How Eurovision made ABBA: From introducing Benny and Ani-Frid to their breakthrough with ‘Waterloo’

12 May 2022, 11:48

By Mayer Nissim

The story of ABBA is completely intertwined with the Eurovision Song Contest.

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There are many classic performances that come to mind when you think of the Eurovision Song Contest.

For the UK, there have been big wins for Sandie Shaw, Cliff Richard, Lulu, Brotherhood of Man, Bucks Fizz and Katrina and the Waves.

From elsewhere in the world, we've had winners like Céline Dion for Switzerland in 1988, Israel's Milk and Honey, Dana International and Netta, and last year, Italy's rock band Måneskin.

But there's one artist whose history is more connected to Eurovision than any other: 1974 winners ABBA.

In fact, you could argue that Eurovision isn't just responsible for ABBA's international success, but their entire existence. Here's the intertwining story of ABBA and Eurovision.

Melodifestivalen 1969: Benny, meet Anna-Frid

Benny Andersson and Anni-Frid Lyngstad at their Brighton hotel for Eurovision in 1974
Benny Andersson and Anni-Frid Lyngstad at their Brighton hotel for Eurovision in 1974. Picture: Alamy

The story of ABBA and Eurovision doesn't begin in 1974, but actually in 1969.

The 1969 Eurovision Song Contest took place in Madrid after Spain's victory a year earlier with 'La, la, la' by Massiel.

Eager to enter a song that year was Sweden's Benny Andersson, who had written 'Hej clown' ('Hey Clown') for Lasse Berghagen for Sweden's national Melodifestivalen 1969.

Sung by Jan Malmsjö, the song came joint top with 31 points in the ten-strong competition, along with 'Judy, min vän' ('Judy, My Friend'), written by Roger Wallis and Britt Lindeborg and sung by Tommy Körberg.

But Sweden couldn't send both songs to Eurovision, so there was another round of voting, with 'Judy, min vän', winning the run-off by 54 to 45.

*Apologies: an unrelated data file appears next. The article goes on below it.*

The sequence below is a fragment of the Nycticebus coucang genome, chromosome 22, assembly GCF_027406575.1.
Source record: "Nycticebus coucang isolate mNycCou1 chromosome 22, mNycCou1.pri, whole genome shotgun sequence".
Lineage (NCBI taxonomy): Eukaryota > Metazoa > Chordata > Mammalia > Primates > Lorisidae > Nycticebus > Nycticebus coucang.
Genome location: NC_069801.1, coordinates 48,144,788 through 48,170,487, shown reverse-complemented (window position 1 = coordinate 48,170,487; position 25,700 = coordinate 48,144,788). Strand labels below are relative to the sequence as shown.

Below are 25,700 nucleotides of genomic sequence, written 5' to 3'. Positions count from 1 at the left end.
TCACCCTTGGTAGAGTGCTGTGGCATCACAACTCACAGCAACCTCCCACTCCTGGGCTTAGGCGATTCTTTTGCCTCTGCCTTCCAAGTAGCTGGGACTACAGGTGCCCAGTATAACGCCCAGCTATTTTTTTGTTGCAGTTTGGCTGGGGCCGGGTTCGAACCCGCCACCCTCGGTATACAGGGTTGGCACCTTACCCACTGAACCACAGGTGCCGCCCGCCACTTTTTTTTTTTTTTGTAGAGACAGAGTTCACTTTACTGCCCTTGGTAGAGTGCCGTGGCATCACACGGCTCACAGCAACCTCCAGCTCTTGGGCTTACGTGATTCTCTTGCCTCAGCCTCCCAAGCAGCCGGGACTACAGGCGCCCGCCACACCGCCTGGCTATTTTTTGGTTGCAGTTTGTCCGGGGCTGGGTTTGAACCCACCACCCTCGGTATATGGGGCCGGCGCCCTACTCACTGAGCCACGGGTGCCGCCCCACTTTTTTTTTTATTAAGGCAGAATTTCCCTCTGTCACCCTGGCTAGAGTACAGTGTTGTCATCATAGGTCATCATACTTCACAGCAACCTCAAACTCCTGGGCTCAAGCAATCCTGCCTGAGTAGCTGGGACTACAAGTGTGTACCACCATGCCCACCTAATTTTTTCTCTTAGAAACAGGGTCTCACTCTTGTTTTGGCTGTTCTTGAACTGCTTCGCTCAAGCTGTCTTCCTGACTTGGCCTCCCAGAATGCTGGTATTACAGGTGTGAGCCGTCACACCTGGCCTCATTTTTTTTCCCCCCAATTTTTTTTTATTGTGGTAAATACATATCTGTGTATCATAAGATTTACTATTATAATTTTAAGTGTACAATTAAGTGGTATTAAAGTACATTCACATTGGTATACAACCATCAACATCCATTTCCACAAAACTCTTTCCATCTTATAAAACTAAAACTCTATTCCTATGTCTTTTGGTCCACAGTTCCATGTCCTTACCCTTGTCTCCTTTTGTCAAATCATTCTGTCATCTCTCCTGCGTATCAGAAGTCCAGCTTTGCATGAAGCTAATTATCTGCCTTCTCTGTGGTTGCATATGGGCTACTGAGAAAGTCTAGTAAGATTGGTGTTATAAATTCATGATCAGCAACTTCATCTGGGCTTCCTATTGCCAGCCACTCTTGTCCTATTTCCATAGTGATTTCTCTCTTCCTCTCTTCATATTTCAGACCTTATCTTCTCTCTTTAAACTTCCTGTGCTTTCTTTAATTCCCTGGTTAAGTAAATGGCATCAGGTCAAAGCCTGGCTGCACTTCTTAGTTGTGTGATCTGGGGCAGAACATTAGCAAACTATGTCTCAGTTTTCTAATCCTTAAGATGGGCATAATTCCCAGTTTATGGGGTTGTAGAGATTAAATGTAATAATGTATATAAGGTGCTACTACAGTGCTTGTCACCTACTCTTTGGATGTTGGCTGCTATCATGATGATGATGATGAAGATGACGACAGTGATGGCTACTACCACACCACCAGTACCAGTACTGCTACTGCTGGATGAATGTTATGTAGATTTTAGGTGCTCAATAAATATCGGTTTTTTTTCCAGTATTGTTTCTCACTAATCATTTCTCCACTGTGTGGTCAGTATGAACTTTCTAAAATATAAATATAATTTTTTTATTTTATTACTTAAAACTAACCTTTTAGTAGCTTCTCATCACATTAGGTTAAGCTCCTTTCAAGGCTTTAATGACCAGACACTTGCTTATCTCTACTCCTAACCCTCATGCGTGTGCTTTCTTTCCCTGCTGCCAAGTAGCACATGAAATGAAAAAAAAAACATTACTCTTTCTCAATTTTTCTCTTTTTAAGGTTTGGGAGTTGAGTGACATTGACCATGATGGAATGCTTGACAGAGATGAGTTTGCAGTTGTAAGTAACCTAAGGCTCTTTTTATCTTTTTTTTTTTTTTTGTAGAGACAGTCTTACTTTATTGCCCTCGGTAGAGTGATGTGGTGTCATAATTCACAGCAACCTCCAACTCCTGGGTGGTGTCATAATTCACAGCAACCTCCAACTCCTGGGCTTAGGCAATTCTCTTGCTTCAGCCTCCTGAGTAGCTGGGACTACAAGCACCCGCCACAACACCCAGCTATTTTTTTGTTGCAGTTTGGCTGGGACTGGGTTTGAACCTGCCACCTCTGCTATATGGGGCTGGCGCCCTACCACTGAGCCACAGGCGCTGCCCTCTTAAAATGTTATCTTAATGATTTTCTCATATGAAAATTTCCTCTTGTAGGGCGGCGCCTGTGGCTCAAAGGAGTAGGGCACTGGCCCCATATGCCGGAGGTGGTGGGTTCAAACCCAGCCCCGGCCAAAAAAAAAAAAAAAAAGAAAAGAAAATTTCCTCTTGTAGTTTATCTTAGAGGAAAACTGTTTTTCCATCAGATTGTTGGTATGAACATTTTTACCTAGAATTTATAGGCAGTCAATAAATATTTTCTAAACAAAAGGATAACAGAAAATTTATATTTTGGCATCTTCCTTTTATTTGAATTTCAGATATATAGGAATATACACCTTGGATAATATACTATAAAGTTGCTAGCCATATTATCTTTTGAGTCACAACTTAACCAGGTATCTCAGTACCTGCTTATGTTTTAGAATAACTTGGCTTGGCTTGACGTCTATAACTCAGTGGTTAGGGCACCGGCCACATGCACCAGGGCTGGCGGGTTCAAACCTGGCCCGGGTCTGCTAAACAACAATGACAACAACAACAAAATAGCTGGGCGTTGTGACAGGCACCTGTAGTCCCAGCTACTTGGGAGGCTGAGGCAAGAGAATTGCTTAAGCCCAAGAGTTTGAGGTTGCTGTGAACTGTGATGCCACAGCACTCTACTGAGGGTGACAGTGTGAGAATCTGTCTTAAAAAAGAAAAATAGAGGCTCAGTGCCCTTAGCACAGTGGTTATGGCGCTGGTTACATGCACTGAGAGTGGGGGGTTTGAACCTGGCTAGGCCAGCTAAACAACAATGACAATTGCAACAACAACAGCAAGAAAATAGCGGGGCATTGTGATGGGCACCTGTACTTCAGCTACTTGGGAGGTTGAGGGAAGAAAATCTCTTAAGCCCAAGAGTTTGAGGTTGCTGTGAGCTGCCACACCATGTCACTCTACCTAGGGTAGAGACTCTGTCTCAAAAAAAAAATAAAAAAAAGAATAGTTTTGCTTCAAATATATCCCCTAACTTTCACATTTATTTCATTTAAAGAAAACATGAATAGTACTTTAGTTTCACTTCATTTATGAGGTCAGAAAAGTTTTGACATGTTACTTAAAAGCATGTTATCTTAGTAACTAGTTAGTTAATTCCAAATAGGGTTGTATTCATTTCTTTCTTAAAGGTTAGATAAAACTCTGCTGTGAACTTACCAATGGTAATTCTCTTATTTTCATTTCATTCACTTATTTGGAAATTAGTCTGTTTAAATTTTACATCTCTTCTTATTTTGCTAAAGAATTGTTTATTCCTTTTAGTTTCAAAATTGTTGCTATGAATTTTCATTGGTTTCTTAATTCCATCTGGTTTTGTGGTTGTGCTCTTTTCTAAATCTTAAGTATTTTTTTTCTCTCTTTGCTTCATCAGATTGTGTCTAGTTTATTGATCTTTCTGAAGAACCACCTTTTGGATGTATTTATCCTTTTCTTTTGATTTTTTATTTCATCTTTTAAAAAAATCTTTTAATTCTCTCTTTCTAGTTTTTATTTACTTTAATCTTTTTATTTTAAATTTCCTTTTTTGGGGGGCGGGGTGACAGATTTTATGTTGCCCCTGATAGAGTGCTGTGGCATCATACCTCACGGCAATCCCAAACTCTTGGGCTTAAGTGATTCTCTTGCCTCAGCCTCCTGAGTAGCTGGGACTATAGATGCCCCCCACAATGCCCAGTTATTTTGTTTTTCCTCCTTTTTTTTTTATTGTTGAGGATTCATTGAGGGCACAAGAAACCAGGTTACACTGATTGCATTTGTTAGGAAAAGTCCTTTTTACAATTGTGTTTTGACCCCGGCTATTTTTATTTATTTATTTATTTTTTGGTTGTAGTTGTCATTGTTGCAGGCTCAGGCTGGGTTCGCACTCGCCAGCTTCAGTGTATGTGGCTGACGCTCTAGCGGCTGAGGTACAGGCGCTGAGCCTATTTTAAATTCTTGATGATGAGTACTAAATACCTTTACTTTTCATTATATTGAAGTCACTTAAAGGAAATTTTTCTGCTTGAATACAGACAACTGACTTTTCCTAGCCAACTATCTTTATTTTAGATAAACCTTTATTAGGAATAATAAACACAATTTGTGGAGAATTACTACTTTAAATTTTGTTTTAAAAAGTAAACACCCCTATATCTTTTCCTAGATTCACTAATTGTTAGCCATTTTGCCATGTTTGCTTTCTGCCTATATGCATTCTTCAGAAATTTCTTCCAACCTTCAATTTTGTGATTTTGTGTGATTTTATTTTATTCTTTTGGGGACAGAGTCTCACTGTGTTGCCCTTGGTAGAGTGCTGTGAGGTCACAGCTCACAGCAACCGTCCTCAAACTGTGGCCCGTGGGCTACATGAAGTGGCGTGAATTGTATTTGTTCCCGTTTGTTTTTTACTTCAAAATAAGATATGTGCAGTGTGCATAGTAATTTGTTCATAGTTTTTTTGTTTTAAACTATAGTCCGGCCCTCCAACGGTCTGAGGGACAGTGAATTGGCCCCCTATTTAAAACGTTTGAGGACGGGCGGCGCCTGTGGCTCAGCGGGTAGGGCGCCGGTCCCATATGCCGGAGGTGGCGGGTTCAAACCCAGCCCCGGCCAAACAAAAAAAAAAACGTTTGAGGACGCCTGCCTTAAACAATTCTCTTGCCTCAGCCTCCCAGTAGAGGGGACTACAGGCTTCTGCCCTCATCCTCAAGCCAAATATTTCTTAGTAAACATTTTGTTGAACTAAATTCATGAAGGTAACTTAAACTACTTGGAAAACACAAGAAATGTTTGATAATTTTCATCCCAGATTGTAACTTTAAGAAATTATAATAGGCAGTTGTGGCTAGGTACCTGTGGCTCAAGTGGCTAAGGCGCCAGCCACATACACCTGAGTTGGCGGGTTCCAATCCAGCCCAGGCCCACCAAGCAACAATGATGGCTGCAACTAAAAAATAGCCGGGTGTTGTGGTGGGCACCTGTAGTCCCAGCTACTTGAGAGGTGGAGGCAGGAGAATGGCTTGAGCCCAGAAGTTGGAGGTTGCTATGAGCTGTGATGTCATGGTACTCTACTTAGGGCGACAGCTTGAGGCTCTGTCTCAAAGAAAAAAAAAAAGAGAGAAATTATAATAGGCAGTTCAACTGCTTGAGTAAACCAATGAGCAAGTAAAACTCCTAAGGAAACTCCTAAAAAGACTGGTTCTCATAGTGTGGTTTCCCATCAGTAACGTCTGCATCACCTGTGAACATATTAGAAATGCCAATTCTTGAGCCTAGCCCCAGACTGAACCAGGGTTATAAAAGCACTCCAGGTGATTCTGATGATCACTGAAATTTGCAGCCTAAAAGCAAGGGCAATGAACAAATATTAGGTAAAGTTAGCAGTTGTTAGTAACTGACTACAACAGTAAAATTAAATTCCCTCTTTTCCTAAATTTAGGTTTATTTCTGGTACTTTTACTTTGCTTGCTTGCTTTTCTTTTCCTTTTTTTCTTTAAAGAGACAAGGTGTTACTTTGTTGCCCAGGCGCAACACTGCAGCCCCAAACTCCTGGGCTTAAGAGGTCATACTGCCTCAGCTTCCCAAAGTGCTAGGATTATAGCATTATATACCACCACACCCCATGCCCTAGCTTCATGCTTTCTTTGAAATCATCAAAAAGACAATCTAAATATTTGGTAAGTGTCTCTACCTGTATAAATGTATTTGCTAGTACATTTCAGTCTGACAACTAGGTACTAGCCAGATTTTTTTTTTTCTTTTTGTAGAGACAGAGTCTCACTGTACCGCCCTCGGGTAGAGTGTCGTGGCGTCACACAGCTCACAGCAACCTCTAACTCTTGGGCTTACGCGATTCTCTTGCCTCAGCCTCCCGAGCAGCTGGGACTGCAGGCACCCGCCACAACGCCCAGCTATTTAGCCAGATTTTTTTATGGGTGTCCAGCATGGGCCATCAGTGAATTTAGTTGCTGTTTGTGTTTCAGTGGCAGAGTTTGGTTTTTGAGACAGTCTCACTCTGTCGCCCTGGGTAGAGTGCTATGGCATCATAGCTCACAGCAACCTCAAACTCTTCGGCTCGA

Languishing in fourth place in the original poll with eight points was 'Härlig är vår jord' ('Lovely Is Our Earth'), written by Ivan Renliden and sung by a certain Anni-Frid Lyngstad.

Benny and Anni-Frid met during that year's Melodifestivalen and clearly hit it of, as within a month they were a couple.

Coincidentally the very same month Benny was crossing paths with Anni-Frid, Björn Ulvaeus had met another singer/songwriter, Agnetha Fältskog, while filming a TV special.

Not long after, Benny's band Hep Stars began to disintegrate, while Björn started to drift from his group the Hootenanny Singers.

So Benny and Björn joined forces in 1970 to record the album Lycka (Happiness), with both Anni-Frid and Agnetha popping into the studio and adding backing vocals.

Agnetha Fältskog and Björn Ulvaeus at home in 1970
Agnetha Fältskog and Björn Ulvaeus at home in 1970. Picture: Alamy

They weren't yet technically ABBA, but the collaborations continued in earnest.

All four kept working together, including on Frida's 1971 national number one single 'Min egen stad' ('My Own Town'), which was written and produced by Benny, and had all four members of the soon-to-form group on backing vocals.

They officially formed a group called Björn, Benny, Agnetha & Anni-Frid, releasing a clutch of singles and the album Ring Ring under that name, before Polar Music record label boss Stig Anderson renamed them the immortal palindromic acronym ABBA.

And without Eurovision and that chance meeting of Benny and Anni-Frid, maybe it would never have happened.

'Ring Ring' at Melodifestivalen 1973

Surely with our foursome in place, superstardom came knocking immediately?

While ABBA's rise to fame when the quartet got together was fast, it wasn't instant.

In fact, the group, still called Björn, Benny, Agnetha & Anni-Frid at this point, entered the competition to be Sweden's entry for the 1973 Eurovision Song Contest and... failed.

Way out in front as the winner with 34 points was "Sommaren som aldrig säger nej" ('The summer that never says no') by a group called Malta.